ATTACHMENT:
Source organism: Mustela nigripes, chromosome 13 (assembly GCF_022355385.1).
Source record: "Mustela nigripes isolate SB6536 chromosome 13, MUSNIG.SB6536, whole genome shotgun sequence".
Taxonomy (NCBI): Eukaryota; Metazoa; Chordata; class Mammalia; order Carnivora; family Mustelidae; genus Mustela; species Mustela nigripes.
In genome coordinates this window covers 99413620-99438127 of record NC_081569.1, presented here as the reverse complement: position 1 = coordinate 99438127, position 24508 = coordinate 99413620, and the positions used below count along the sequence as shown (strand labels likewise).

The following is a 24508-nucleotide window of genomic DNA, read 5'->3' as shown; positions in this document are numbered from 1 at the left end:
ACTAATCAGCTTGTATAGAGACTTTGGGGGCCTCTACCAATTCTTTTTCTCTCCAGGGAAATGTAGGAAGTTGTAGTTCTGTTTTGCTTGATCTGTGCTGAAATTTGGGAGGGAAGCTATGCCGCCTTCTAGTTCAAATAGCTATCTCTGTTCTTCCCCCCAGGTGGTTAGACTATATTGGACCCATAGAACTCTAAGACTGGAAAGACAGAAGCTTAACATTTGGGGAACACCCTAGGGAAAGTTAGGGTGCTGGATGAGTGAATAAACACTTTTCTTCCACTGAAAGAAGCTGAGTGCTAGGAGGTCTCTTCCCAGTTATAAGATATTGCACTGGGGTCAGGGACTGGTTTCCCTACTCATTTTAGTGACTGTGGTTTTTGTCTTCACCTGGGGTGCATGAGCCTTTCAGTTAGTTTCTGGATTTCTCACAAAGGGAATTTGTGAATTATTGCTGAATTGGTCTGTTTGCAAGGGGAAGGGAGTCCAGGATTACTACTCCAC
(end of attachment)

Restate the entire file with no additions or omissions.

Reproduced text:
Source organism: Mustela nigripes, chromosome 13 (assembly GCF_022355385.1).
Source record: "Mustela nigripes isolate SB6536 chromosome 13, MUSNIG.SB6536, whole genome shotgun sequence".
Taxonomy (NCBI): Eukaryota; Metazoa; Chordata; class Mammalia; order Carnivora; family Mustelidae; genus Mustela; species Mustela nigripes.
In genome coordinates this window covers 99413620-99438127 of record NC_081569.1, presented here as the reverse complement: position 1 = coordinate 99438127, position 24508 = coordinate 99413620, and the positions used below count along the sequence as shown (strand labels likewise).

The following is a 24508-nucleotide window of genomic DNA, read 5'->3' as shown; positions in this document are numbered from 1 at the left end:
ACTAATCAGCTTGTATAGAGACTTTGGGGGCCTCTACCAATTCTTTTTCTCTCCAGGGAAATGTAGGAAGTTGTAGTTCTGTTTTGCTTGATCTGTGCTGAAATTTGGGAGGGAAGCTATGCCGCCTTCTAGTTCAAATAGCTATCTCTGTTCTTCCCCCCAGGTGGTTAGACTATATTGGACCCATAGAACTCTAAGACTGGAAAGACAGAAGCTTAACATTTGGGGAACACCCTAGGGAAAGTTAGGGTGCTGGATGAGTGAATAAACACTTTTCTTCCACTGAAAGAAGCTGAGTGCTAGGAGGTCTCTTCCCAGTTATAAGATATTGCACTGGGGTCAGGGACTGGTTTCCCTACTCATTTTAGTGACTGTGGTTTTTGTCTTCACCTGGGGTGCATGAGCCTTTCAGTTAGTTTCTGGATTTCTCACAAAGGGAATTTGTGAATTATTGCTGAATTGGTCTGTTTGCAAGGGGAAGGGAGTCCAGGATTACTACTCCAC